Optimal Forest Conservation: Competitiveness Versus Green Image Effects
Abstract:This article provides a theoretical framework to study the behavioral and welfare effects of forest conservation, which leads to a binding harvesting constraint for landowners. The economy is modeled as a three-stage game by the interaction of the government's conservation policy, with consequent adjustments in the domestic timber market, and in output determination in a Cournot rivalry with the foreign forest industry. More specifically, we study how the forest industry's competitiveness constrains forest conservation and whether the “green image” demand resulting from forest conservation compensates the loss in competitiveness. It is shown that although the green image effect may locally be strong enough to even increase the profits of the domestic forest industry, at the socially optimal forest conservation level it never dominates the competitiveness effect. Hence, there is a trade-off between forest conservation and competitiveness. These findings are robust to the issue of whether timber markets are perfectly or imperfectly competitive. FOR. SCI. 47(2):178–187.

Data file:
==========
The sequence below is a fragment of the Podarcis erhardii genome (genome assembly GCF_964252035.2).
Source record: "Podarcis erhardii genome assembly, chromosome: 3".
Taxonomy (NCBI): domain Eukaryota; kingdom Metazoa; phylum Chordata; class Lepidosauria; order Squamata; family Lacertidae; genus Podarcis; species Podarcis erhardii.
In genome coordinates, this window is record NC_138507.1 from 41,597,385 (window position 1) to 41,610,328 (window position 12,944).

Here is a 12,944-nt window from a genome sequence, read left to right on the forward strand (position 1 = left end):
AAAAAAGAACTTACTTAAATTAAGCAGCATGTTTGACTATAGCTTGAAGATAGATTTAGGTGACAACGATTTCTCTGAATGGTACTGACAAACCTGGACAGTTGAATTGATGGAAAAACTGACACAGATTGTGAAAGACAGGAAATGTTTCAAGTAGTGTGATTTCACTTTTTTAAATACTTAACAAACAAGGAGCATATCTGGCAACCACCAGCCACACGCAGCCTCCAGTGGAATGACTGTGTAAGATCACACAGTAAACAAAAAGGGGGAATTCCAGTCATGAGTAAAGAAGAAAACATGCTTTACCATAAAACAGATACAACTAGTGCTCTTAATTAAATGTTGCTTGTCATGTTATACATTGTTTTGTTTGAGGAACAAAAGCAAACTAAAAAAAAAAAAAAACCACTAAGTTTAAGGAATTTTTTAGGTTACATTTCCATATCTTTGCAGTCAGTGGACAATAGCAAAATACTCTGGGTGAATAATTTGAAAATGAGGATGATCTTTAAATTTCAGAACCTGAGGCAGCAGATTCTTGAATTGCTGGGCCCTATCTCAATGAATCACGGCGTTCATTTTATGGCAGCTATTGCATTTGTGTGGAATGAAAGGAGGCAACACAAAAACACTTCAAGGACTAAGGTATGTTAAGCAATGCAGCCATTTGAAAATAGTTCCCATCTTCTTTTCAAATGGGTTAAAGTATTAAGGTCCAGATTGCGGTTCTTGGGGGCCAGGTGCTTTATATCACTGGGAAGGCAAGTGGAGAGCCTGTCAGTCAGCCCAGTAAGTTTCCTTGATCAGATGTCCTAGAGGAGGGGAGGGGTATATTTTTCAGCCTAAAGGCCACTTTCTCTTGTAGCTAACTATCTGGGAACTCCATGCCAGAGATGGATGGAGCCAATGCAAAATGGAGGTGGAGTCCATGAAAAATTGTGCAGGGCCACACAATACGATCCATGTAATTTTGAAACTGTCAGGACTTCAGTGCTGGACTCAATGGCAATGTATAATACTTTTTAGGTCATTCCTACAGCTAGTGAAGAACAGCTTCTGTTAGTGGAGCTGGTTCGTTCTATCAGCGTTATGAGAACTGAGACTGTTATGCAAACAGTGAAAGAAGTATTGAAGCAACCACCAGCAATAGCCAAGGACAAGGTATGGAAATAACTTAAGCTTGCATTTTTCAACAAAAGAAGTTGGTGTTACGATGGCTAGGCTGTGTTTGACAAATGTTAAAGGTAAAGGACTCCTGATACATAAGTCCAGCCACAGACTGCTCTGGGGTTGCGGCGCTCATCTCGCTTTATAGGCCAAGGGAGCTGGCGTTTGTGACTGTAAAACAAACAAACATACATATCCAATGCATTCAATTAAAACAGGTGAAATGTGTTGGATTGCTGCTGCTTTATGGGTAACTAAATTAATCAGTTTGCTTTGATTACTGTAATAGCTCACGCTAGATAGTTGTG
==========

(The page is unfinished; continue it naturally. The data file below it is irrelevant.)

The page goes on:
Keywords: Biodiversity; J51; JEL classification: Q23; L73; environmental management; forest; forest management; forest resources; forestry; forestry research; forestry science; harvesting constraint; natural resource management; natural resources; timber price bargaining
Document Type: Miscellaneous
Affiliations: 1: Department of Economics, P.O. Box 54 (Unioninkatu 37) FIN-00014, University of Helsinki, Finland, Fax: + 358-9-19124877 Erkki.Koskela@Helsinki.fi 2: Dept. of Economics and Management, P.O. Box 97 FIN-000N, University of Helsinki, Finland, Markku.Ollikainen@Helsinki.fi
Publication date: 2001-05-01
- Forest Science is a peer-reviewed journal publishing fundamental and applied research that explores all aspects of natural and social sciences as they apply to the function and management of the forested ecosystems of the world. Topics include silviculture, forest management, biometrics, economics, entomology & pathology, fire & fuels management, forest ecology, genetics & tree improvement, geospatial technologies, harvesting & utilization, landscape ecology, operations research, forest policy, physiology, recreation, social sciences, soils & hydrology, and wildlife management.
Forest Science is published bimonthly in February, April, June, August, October, and December.
2015 Impact Factor: 1.702
Ranking: 16 of 66 in forestry
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June 1, 2016 to Feb. 28, 2017
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